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Interviews 1: Advance Preparation

Interviews are the foundation of many documentaries, news stories, and training and promotional videos.

The interviewer plays the essential role of getting the interviewee relaxed and drawing out key information, responses and reactions. The videographer and any crew must cover all of the cornerstones of high-quality video: lighting, camera and audio.

Any unforeseen issues during filming can slow down the process and ultimately cost more time during production and editing. Thorough preparation in advance of the shoot will be critical in mitigating potential problems that can adversely affect the final product and budget. The following steps can help make the interview a success.

Visual background

What should be the visual background?

Will this interview be paired with other interviews? If so, the approach should be consistent. It can be distracting to mix and match real life backgrounds with solid studio backgrounds.

For location interviews, the background should be relevant to the interviewee and topic. Interview an executive in their office, a teacher in a classroom setting, a wildlife biologist in nature, a dancer in a dance studio. It’s often a good idea to get a location release if shooting on private property. For disruptive shoots on public property, a permit is sometimes required.

Consider a fabric or studio background for specialized looks and the most control of the overall production. HBO’s “Unchained Memories: Readings from the Slave Narratives” effectively used black backgrounds to create drama. Apple popularized a series of commercials with stark white backgrounds. Green screen backgrounds can allow you to place your interviewee wherever you want them.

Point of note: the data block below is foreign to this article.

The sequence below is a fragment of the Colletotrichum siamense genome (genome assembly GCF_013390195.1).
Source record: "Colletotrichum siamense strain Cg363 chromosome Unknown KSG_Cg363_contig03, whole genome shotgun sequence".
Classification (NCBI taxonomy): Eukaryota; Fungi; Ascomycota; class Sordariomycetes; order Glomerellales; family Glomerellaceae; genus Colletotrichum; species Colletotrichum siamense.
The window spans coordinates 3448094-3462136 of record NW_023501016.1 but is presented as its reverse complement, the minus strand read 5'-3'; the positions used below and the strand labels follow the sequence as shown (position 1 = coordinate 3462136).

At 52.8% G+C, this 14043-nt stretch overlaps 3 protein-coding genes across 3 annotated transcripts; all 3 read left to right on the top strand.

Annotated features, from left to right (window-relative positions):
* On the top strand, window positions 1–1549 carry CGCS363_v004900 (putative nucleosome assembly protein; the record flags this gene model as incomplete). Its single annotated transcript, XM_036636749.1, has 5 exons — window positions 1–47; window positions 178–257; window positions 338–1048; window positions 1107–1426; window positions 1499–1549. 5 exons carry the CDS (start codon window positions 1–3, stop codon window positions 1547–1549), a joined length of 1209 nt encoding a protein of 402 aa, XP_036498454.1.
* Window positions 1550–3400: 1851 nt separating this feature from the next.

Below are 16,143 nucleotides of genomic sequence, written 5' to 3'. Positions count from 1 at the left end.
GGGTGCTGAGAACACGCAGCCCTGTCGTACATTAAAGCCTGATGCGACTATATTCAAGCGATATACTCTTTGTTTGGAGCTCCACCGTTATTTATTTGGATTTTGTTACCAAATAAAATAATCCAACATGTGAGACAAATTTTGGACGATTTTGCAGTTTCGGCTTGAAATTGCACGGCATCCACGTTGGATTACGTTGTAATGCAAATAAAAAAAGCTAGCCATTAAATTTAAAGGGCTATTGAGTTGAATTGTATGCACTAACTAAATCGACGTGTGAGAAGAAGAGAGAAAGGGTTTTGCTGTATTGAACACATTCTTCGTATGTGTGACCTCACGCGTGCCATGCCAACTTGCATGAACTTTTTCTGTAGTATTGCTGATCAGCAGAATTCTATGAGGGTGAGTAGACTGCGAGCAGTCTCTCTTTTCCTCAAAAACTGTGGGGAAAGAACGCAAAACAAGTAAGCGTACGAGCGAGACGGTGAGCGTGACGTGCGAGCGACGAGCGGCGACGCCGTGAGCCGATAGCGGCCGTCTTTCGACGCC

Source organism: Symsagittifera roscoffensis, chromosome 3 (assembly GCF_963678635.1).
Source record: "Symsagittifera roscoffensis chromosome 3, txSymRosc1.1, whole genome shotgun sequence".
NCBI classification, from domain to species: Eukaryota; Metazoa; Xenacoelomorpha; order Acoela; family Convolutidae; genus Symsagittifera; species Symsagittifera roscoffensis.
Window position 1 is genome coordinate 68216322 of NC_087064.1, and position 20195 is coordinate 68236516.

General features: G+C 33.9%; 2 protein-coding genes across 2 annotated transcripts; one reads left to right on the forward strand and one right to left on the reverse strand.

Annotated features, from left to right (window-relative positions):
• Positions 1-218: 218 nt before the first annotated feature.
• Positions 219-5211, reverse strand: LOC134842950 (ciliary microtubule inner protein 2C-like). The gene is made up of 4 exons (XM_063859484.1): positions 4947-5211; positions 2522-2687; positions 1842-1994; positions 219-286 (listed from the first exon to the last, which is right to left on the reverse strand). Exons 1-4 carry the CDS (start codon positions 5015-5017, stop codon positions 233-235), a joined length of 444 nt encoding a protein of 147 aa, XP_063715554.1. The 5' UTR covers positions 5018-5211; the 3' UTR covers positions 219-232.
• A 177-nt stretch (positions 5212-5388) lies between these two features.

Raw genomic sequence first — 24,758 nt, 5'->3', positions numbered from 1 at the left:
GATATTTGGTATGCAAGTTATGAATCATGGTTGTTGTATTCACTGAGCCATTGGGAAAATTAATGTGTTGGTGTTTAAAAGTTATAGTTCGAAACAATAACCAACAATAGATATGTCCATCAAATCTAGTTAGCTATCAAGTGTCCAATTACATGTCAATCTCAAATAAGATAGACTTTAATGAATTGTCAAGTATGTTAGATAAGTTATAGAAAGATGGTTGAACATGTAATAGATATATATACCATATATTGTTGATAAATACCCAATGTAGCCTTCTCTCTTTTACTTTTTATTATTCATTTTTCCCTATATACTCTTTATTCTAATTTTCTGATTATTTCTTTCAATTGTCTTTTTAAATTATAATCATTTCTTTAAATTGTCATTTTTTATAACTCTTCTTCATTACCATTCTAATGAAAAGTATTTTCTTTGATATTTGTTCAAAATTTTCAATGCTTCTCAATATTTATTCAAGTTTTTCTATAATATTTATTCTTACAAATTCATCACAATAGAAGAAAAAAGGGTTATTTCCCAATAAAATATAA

Where should the interviewee look?

Where should the interviewee look?

When the interviewee looks at the interviewer, the audience will feel they are watching a conversation. This tactic suggests veracity and works well for documentaries and other videos where the discussion is about something that is meant to be more realistic.

When the person looks directly into the camera, they are making a direct appeal to the audience. This method is perfect for training videos, commercial spokespersons or business owner statements.

Book the crew, equipment, and support personnel.

This will be heavily influenced by available budget and time frame. Possible crew typically include a producer, director, interviewer, camera operator(s), audio engineer, lighting expert and production assistant, as well as hair and make-up.

Prepare the interviewee

Provide scripts, storyboards and written confirmation of the date, time, approximate duration and location. Give the on camera subject relevant information on what make and and hair style to wear, and a selection of wardrobe items to bring, especially if set clothing is required. See Look' Good for the Video Shoot

Provide topics and/or questions (unless spontaneity is needed) to the subject ahead of the shoot, so they will not need extra time on set to review. If they will be signing a release, try to provide it in advance.

A lot more goes into an interview than just starting the camera and talking with your subject. Having all of these elements together will help make your finished product polished and precise. The interview will serve its purpose of informing your audience on your subject and look great while doing so.

To read more about this subject, click here for Part 2 of the series.

Jacquie Greff, author

Sharon Derby, author